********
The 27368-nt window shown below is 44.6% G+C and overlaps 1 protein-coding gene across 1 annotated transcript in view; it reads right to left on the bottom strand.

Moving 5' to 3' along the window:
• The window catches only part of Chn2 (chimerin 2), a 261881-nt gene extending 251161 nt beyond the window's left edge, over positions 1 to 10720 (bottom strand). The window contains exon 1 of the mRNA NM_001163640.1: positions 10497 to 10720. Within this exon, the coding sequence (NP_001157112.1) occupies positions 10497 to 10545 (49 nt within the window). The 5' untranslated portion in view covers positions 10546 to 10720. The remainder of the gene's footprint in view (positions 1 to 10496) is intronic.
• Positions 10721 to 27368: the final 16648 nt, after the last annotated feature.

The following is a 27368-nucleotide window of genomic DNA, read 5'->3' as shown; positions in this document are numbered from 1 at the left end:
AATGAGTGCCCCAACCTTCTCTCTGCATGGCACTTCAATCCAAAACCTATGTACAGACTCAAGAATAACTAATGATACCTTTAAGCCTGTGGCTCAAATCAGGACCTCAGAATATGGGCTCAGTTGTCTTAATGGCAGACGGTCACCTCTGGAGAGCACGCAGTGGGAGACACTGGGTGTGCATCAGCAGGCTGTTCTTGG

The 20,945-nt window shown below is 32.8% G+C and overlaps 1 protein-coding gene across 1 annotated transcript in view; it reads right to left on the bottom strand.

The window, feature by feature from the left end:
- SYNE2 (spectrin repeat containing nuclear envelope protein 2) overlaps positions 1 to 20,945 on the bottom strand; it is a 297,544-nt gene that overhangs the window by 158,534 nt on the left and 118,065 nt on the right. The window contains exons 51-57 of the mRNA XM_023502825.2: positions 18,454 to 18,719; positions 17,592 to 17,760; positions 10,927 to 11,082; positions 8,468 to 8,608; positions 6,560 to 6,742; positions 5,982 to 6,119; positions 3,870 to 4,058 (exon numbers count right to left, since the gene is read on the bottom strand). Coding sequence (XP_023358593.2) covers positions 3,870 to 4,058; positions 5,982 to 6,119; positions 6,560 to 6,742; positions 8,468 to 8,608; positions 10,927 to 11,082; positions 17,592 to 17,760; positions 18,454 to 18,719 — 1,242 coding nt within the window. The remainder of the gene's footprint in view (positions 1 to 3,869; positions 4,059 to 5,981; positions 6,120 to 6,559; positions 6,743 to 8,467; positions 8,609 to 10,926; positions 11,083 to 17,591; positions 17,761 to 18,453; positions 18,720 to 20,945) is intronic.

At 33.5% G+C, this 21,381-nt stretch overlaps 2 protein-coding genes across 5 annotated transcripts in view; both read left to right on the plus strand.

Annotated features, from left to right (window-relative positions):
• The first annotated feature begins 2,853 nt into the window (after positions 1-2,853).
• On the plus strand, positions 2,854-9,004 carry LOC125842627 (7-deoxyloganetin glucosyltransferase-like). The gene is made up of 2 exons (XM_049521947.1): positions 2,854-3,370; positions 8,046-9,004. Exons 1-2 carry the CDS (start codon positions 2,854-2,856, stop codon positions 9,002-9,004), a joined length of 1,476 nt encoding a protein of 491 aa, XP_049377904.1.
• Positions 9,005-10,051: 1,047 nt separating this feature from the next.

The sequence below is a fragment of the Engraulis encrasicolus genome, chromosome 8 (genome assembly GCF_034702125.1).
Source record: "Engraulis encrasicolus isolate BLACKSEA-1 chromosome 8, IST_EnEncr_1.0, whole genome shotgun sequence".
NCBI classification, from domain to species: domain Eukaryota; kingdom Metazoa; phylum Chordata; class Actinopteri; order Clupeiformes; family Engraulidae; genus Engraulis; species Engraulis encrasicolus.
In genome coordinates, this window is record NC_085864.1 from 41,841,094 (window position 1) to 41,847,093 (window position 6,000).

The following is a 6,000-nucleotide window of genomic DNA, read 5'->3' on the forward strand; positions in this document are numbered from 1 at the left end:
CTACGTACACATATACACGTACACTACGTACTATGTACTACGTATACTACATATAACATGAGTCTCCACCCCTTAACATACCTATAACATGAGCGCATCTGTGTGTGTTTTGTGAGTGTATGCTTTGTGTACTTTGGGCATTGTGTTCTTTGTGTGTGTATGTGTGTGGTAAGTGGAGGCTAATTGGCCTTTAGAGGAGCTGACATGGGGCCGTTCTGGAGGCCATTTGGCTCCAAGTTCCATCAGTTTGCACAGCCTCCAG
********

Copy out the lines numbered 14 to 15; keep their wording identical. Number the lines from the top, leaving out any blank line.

• Positions 9,005-10,051: 1,047 nt separating this feature from the next.

The sequence below is a fragment of the Engraulis encrasicolus genome, chromosome 8 (genome assembly GCF_034702125.1).